Considering a career in ministry or mission?

21 MAR 2019
Ricky Sandiford [image]
Ricky Sandiford
Mission Apprentice The Church of England Mission Apprenticeship Scheme

"It is important not to underestimate the impact of just asking someone if they are okay and letting them know that you are there for them if they need anything."

Courage and compassion are the key to Christian mission.

21 March 2019

Ricky Sandiford took a leap of faith, quite literally, when he left his career in engineering after 12 years to become a Mission Apprentice - a scheme recruiting and training new church leaders in the Church of England in Birmingham that is funded by Allchurches Trust. In this blog, he talks about his early experience on the scheme and shares his advice with others who might be considering a future in ministry and mission.

When I made the decision to join the Mission Apprentice scheme, I was walking away from a good wage, but I truly believed that this was my calling, and I was so fortunate to have the support and backing of my family.

There are two things I have really enjoyed about my first four months of working as an Allchurches Trust Mission Apprentice for the Church of England in Birmingham. The first has been having the opportunity to do mission and to serve! I get just as much out of serving as the people I serve and I really feel God transforms us in service to others. The spiritual reward has been incredible.
Secondly, being part of the Mission Apprentice Scheme has enabled me to stand back and see where I am, but also to see God’s hand moving in every aspect of my work and spiritual development. I feel that I am finally where he wants me to be and I am doing what he wants me to do.
Mission covers so many areas of ministry, but for me, mission is all about connecting with those who are in need - spiritually and physically. I have found that the best way to do this effectively is to just jump straight in. At the beginning, I wasted so much time in preparing and being too cautious, but you have to just be brave and throw caution to the wind. That’s when I have been at my best in my mission, just like in my faith.
There will, of course, be disappointments along the way, and those can feel like failures sometimes, but it is important to recognise those low points as part of the journey. I can see that and say that now, but I admit that those days you feel you have failed or have fallen short are really challenging. In those times, I think you have to take heart from just being there for people in the tough times and understand how much that means to them.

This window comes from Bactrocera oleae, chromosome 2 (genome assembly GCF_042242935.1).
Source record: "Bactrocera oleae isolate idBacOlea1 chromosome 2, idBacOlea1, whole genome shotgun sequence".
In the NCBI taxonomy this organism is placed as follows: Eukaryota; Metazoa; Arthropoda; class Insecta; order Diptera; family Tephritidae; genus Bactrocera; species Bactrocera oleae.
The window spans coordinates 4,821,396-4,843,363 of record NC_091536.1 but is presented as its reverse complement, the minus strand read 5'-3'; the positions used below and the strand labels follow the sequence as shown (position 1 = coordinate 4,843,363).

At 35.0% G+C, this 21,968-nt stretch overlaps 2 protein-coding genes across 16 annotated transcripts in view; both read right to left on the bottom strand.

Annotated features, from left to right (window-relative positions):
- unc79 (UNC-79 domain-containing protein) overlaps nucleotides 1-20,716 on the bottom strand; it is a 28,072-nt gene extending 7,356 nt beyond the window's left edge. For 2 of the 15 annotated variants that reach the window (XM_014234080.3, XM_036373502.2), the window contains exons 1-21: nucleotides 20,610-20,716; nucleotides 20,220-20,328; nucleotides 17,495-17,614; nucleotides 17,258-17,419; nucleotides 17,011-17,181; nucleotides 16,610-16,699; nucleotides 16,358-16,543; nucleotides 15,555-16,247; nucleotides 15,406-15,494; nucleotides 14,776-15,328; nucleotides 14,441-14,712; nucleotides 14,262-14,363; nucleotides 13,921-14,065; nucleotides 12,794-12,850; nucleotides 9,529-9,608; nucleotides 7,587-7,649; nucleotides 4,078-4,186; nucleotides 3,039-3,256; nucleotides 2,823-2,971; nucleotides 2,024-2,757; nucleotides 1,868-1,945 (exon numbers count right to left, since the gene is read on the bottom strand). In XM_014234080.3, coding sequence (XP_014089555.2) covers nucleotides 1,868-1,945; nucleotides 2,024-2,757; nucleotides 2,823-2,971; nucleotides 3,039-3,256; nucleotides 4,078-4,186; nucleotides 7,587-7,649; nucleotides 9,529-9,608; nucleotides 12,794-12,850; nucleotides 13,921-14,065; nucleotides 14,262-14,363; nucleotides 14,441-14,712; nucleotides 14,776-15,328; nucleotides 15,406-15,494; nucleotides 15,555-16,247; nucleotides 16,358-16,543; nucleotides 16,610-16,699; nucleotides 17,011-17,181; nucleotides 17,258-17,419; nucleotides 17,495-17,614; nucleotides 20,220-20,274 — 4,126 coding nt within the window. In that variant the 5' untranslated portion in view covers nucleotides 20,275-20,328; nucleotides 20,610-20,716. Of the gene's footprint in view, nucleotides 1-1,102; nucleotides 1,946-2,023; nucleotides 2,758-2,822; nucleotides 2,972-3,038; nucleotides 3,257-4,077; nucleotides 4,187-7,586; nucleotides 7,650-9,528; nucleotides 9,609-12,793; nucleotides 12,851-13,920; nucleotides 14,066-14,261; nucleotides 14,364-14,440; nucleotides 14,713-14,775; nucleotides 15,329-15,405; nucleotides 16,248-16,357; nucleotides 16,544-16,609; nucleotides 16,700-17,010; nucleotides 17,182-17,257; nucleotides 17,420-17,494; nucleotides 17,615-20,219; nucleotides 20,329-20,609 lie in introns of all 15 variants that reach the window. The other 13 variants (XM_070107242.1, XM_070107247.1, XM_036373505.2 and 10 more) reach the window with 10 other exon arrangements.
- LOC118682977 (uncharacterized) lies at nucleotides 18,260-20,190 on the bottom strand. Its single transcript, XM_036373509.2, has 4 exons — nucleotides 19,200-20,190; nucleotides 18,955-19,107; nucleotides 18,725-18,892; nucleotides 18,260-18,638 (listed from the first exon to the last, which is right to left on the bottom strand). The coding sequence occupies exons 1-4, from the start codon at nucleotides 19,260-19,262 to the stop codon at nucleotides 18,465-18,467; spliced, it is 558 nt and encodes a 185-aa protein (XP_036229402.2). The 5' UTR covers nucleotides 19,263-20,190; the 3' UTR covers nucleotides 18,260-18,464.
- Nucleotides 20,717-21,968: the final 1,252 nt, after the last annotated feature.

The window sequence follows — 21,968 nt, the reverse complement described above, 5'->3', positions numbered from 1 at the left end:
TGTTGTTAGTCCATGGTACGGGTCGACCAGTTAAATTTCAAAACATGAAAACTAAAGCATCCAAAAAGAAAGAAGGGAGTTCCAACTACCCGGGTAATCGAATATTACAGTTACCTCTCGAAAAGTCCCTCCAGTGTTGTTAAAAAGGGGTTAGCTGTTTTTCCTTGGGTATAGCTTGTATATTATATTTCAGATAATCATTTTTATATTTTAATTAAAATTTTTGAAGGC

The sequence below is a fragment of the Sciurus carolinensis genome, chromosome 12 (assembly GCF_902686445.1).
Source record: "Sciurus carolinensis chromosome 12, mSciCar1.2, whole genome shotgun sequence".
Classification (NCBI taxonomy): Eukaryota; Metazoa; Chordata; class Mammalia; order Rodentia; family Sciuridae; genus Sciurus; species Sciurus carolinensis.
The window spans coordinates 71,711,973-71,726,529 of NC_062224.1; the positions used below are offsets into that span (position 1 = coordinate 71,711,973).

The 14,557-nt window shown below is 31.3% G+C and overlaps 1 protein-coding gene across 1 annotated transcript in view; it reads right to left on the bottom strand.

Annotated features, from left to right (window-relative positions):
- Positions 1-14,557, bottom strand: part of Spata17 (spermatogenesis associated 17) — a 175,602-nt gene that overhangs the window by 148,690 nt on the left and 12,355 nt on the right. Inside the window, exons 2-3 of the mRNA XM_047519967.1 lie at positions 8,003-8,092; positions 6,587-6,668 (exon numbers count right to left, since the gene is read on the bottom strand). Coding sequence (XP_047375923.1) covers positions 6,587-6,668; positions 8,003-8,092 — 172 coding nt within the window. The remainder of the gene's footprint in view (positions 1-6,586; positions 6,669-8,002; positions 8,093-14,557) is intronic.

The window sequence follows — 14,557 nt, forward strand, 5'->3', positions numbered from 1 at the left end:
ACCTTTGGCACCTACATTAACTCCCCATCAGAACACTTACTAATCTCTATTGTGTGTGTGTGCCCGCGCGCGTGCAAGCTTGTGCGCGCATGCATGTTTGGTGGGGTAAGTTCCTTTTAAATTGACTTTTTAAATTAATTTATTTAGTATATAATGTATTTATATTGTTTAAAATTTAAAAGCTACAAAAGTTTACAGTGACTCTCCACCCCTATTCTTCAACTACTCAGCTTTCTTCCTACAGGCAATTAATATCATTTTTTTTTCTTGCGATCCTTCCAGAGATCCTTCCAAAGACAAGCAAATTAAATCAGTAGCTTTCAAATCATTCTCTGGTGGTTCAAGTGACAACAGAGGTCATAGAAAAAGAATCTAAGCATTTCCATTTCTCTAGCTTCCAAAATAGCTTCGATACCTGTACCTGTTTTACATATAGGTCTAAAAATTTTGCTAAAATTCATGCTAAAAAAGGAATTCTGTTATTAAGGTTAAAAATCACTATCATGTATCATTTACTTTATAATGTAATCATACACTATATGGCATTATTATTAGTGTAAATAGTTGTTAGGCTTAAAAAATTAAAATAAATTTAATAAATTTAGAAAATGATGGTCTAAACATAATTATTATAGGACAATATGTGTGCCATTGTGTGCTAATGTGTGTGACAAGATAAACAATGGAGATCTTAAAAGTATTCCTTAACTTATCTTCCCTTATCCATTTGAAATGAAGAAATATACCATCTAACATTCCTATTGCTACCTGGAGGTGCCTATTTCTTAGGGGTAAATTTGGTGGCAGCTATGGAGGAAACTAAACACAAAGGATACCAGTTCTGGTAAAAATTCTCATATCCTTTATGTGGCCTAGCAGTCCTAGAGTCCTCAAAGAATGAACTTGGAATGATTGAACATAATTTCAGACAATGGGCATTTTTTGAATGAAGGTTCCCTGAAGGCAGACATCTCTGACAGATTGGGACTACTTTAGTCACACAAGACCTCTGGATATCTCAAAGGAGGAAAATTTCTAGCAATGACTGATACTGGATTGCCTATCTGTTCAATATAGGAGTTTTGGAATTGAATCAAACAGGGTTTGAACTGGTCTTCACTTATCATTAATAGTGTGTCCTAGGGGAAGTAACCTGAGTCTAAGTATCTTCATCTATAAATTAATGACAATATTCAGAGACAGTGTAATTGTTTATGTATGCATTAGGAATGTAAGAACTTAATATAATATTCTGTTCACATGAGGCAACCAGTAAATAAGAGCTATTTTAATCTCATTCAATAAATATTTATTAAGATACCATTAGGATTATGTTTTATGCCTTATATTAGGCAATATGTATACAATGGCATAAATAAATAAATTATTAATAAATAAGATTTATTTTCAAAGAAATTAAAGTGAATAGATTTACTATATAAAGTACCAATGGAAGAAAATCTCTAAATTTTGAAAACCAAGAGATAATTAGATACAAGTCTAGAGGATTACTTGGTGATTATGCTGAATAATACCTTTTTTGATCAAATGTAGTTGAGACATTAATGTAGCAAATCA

Many times I have asked myself the question: “Am I actually doing anything to help? Am I serving a purpose?” But I have learned that just being there can be very powerful and a great comfort. It is important not to underestimate the impact of just asking someone if they are okay and letting them know that you are there for them if they need anything. That spiritual and emotional comfort can be just as significant as helping a struggling family with practical items such as clothes and food.
My advice to anyone who wants to explore mission is firstly to realise that you are not the one doing the work; you’re the facilitator. The problems of the world are too big for you! You have to recognise that it is in God’s hands and his will is at play. For me, it’s important to always listen and to pray for guidance and for the people you serve. I’ve also found that being comfortable in yourself is essential working in this kind of role.
You must also cherish the time you have away from mission and to take time out from thinking about those in need and those you are caring for. You need this time to protect yourself from burnout! So switch off and enjoy family and friends and don’t feel guilty about it.
Above all else, I remember the words my supervisor told me… Do God’s work but leave no footprints! That’s the best advice for being a Christian Missionary!
Ricky Sandiford presenting [image]
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